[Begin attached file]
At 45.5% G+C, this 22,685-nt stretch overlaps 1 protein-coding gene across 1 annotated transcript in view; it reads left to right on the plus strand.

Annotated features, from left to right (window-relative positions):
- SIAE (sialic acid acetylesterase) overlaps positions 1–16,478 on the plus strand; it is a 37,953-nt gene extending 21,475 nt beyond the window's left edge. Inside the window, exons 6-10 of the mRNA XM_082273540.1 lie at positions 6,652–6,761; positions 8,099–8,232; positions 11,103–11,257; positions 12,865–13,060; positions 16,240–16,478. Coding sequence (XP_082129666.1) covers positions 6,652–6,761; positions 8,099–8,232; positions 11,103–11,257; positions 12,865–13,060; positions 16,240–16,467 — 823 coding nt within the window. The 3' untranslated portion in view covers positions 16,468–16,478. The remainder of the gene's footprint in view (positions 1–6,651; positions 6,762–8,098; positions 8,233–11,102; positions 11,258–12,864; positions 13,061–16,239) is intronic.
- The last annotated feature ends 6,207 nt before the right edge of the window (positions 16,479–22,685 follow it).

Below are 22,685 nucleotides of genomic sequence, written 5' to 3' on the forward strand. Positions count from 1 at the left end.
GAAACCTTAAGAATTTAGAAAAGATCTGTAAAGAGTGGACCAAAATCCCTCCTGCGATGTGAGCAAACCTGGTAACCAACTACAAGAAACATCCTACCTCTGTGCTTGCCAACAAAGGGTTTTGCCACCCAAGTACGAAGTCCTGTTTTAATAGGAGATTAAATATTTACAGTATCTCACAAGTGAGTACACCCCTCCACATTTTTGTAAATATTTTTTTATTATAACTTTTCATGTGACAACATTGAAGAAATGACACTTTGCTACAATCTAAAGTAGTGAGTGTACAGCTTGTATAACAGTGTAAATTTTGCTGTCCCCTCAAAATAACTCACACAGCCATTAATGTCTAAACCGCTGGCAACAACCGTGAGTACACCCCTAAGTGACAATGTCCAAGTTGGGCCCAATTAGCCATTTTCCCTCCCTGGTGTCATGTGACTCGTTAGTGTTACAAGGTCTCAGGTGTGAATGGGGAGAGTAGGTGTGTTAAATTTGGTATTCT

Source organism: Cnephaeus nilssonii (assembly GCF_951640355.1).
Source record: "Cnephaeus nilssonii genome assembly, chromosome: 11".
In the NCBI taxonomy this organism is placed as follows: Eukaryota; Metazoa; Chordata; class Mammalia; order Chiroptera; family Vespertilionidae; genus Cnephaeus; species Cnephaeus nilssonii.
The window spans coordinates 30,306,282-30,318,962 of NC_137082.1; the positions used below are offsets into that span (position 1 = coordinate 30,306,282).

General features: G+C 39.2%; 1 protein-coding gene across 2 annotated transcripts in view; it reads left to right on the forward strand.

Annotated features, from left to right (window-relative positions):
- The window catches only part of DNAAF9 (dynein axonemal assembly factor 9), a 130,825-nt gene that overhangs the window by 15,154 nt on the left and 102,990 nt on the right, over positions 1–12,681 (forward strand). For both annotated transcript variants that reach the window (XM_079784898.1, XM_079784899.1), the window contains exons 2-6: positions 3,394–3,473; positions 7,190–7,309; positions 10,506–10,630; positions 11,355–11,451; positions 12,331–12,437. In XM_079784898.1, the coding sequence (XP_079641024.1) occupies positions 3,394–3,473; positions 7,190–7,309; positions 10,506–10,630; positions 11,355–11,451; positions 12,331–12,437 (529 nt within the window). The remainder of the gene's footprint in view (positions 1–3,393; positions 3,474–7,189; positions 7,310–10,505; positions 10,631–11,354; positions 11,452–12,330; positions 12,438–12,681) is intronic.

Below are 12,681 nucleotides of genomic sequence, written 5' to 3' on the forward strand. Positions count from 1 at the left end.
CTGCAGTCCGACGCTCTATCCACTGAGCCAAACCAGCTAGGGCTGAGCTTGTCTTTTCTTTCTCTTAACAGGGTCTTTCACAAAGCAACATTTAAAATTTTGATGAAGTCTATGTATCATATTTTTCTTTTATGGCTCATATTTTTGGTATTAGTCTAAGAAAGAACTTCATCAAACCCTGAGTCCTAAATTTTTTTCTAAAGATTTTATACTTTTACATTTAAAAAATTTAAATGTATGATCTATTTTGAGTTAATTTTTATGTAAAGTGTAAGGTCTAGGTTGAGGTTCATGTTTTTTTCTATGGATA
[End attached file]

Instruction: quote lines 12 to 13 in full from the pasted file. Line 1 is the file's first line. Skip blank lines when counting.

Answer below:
Annotated features, from left to right (window-relative positions):
- The window catches only part of DNAAF9 (dynein axonemal assembly factor 9), a 130,825-nt gene that overhangs the window by 15,154 nt on the left and 102,990 nt on the right, over positions 1–12,681 (forward strand). For both annotated transcript variants that reach the window (XM_079784898.1, XM_079784899.1), the window contains exons 2-6: positions 3,394–3,473; positions 7,190–7,309; positions 10,506–10,630; positions 11,355–11,451; positions 12,331–12,437. In XM_079784898.1, the coding sequence (XP_079641024.1) occupies positions 3,394–3,473; positions 7,190–7,309; positions 10,506–10,630; positions 11,355–11,451; positions 12,331–12,437 (529 nt within the window). The remainder of the gene's footprint in view (positions 1–3,393; positions 3,474–7,189; positions 7,310–10,505; positions 10,631–11,354; positions 11,452–12,330; positions 12,438–12,681) is intronic.